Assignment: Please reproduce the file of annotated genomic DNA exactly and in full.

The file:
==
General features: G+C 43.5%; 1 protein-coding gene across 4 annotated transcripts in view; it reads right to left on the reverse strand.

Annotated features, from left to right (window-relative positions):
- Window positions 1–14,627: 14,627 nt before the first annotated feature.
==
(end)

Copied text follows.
General features: G+C 43.5%; 1 protein-coding gene across 4 annotated transcripts in view; it reads right to left on the reverse strand.

Annotated features, from left to right (window-relative positions):
- Window positions 1–14,627: 14,627 nt before the first annotated feature.